Objective. To assess the cost implications to payers of improving glucose management among adults with type 2 diabetes.
Data Source/Study Setting. Medical-record data from the Community Quality Index (CQI) study (1996–2002), pharmaceutical claims from four Massachusetts health plans (2004–2006), Medicare Fee Schedule (2009), published literature.
Study Design. Probability tree depicting glucose management over 1 year.
Data Collection/Extraction Methods. We determined how frequently CQI study subjects received recommended care processes and attained Health Care Effectiveness Data and Information Set (HEDIS) treatment goals, estimated utilization of visits and medications associated with recommended care, assigned costs based on utilization, and then modeled how hospitalization rates, costs, and goal attainment would change if all recommended care was provided.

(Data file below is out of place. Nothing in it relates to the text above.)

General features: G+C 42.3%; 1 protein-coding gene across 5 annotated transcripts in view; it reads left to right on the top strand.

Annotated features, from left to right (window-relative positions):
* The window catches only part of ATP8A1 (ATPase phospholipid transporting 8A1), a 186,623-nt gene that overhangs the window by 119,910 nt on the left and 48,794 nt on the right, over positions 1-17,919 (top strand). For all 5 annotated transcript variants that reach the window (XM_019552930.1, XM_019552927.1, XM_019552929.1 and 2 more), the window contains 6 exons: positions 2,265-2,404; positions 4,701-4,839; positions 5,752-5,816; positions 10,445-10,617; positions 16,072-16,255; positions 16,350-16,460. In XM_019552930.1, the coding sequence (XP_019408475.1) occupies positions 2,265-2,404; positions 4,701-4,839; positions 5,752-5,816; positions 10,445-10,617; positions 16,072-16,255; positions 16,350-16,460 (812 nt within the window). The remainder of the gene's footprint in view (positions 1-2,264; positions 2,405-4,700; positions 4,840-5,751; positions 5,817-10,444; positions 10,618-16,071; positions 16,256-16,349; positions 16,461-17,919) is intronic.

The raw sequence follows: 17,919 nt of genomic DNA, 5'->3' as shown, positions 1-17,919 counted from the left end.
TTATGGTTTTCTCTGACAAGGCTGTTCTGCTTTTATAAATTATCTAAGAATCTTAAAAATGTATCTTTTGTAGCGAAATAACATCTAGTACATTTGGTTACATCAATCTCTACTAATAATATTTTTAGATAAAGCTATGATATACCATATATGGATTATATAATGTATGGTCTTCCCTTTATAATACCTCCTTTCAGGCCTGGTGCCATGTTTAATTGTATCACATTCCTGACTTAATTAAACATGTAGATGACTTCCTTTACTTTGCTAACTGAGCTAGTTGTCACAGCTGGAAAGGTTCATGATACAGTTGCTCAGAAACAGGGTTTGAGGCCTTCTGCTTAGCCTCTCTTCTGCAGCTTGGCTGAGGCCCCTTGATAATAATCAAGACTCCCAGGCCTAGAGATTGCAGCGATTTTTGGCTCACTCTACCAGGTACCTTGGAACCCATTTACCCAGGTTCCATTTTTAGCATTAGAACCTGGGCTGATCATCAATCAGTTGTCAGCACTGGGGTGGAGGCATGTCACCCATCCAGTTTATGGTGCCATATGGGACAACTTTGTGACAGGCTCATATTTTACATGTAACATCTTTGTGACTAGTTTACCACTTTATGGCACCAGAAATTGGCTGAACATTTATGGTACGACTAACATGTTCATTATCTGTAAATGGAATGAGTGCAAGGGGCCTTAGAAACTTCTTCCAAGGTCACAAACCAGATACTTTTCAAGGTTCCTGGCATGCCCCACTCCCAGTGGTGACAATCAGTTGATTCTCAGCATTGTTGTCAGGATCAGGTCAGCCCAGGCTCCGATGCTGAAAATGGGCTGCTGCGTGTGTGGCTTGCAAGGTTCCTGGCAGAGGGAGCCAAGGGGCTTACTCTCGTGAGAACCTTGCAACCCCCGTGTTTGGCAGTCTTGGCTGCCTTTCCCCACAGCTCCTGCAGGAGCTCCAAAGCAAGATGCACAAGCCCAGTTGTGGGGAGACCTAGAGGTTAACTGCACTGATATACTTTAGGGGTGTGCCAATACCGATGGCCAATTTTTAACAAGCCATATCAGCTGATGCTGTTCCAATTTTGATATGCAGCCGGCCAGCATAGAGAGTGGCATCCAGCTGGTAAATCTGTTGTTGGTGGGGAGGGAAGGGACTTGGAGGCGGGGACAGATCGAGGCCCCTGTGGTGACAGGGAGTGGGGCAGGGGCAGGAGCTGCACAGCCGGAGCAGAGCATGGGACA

Principal Findings. Relative to current care, improved glucose management would cost U.S.$327 (U.S.$192–711 in sensitivity analyses) more per person with diabetes annually, largely due to antihyperglycemic medications. Cost-effectiveness to payers, defined as incremental annual cost per patient newly attaining any one of three HEDIS goals, would be U.S.$1,128; including glycemic crises reduces this to U.S.$555–1,021.
Conclusions. The cost of improving glucose management appears modest relative to diabetes-related health care expenditures. The incremental cost per patient newly attaining HEDIS goals enables payers to consider costs as well as outcomes that are linked to future profitability.